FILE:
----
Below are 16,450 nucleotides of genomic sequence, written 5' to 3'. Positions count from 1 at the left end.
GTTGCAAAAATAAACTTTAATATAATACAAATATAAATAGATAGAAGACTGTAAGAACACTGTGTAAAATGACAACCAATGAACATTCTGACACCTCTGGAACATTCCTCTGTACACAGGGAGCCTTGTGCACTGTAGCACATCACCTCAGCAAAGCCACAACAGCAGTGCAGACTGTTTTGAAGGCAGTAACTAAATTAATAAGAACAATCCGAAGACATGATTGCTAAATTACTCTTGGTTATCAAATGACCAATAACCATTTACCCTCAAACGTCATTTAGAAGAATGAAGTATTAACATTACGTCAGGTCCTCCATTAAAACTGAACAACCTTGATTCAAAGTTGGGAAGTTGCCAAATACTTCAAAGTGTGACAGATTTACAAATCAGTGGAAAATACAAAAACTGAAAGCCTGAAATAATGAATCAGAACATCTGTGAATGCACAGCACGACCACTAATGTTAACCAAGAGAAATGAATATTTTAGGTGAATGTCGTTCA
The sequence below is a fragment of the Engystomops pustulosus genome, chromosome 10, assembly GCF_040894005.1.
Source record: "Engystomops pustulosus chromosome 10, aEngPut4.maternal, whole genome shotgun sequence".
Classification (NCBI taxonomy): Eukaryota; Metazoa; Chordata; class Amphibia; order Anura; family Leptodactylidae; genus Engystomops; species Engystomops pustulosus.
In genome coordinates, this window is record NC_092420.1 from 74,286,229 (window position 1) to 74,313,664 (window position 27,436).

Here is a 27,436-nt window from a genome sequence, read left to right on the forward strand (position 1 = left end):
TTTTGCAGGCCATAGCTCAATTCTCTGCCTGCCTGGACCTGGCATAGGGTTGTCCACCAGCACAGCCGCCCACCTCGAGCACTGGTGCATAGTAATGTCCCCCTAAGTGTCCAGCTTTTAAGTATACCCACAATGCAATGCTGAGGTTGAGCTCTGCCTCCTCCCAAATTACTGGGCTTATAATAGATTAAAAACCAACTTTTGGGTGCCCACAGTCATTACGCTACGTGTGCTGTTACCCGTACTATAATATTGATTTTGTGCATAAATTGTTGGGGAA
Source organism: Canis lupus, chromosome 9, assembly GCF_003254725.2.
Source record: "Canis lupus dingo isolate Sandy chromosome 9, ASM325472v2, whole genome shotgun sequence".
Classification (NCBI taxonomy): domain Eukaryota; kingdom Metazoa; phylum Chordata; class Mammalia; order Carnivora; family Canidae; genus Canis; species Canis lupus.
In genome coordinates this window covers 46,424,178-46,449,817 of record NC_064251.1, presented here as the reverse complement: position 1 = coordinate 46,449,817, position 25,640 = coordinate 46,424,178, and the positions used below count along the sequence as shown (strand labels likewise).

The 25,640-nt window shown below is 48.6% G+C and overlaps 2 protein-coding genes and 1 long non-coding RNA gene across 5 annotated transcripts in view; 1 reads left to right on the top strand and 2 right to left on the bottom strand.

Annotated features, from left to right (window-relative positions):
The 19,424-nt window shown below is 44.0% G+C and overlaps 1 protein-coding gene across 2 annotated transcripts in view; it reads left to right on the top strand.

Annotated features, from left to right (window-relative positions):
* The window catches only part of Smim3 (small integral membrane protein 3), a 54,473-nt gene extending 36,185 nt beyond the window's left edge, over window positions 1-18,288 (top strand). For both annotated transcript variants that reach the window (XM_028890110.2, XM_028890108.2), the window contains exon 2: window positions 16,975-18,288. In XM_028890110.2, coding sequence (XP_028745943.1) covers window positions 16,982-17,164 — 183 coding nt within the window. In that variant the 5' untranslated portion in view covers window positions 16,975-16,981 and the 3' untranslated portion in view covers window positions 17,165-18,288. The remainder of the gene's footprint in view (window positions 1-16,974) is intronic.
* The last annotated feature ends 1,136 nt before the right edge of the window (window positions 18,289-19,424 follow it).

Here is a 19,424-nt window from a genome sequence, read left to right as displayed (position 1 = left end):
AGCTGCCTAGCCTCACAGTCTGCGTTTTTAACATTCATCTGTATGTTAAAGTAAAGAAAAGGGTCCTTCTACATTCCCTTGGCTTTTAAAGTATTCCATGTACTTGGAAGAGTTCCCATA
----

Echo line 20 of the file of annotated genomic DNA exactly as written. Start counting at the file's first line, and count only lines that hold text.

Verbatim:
AGCTGCCTAGCCTCACAGTCTGCGTTTTTAACATTCATCTGTATGTTAAAGTAAAGAAAAGGGTCCTTCTACATTCCCTTGGCTTTTAAAGTATTCCATGTACTTGGAAGAGTTCCCATA